This does not imply that the battery has an electric field that remotely resembles such a capacitor, though. Batteries are electrochemical devices for producing electricity from electrically neutral chemical fuels. They are not capacitors, and have very little capacitance. However, it is true that a charged capacitor will not generally produce interference. It is much harder to achieve a high electrostatic field than it is to achieve a high magnetic one, and there's little that would be directly affected by such a field. Charges building up on parts in a CRT could cause "interference" with the electron beam, but like the effects caused by static magnetic fields, that is not what is typically meant by interference.

    Also, about high voltage DC...it's current that causes magnetic fields. Neither continuous high current DC (high static magnetic field) nor a charged high voltage capacitor (high static electric field) will radiate EMI. High current DC will produce spikes of EMI when it is switched on or off, though. High voltage DC may also produce corona discharges or arcing, and since such discharges are not a continuous DC current, they will radiate EM.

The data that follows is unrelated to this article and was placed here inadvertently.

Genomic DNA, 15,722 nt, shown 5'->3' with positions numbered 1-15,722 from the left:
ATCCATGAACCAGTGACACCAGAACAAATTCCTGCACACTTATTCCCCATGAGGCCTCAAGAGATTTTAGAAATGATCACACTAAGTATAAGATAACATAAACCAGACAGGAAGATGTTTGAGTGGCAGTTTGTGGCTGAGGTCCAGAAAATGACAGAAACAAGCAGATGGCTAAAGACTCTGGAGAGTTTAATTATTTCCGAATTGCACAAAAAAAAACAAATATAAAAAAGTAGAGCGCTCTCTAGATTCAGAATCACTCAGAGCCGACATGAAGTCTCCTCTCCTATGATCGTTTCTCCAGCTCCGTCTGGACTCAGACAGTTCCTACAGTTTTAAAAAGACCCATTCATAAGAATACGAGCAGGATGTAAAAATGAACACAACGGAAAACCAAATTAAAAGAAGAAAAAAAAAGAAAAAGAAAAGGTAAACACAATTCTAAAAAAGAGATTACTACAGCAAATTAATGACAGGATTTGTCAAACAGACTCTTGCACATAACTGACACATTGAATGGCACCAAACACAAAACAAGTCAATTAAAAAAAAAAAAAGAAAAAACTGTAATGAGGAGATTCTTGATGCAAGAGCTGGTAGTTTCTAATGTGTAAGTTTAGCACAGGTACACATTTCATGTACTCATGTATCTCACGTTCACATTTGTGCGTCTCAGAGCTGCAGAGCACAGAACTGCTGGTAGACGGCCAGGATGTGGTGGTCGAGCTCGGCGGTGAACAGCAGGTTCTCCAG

9. May 30, 2010 #8
    Don't you guys here just love missing the wood for the trees?

    Assuming this, assuming that is not the point, nor was it "incorrect", it was just a very approximate estimate barely sufficient for purpose, but sufficient nonetheless.
  10. May 30, 2010 #9
    It was incorrect. It was the wrong equation and the wrong units for the component, it was the wrong component...and an indisputably incorrect claim that one component was another. A battery is not a capacitor, battery capacities are not measured in farads, etc.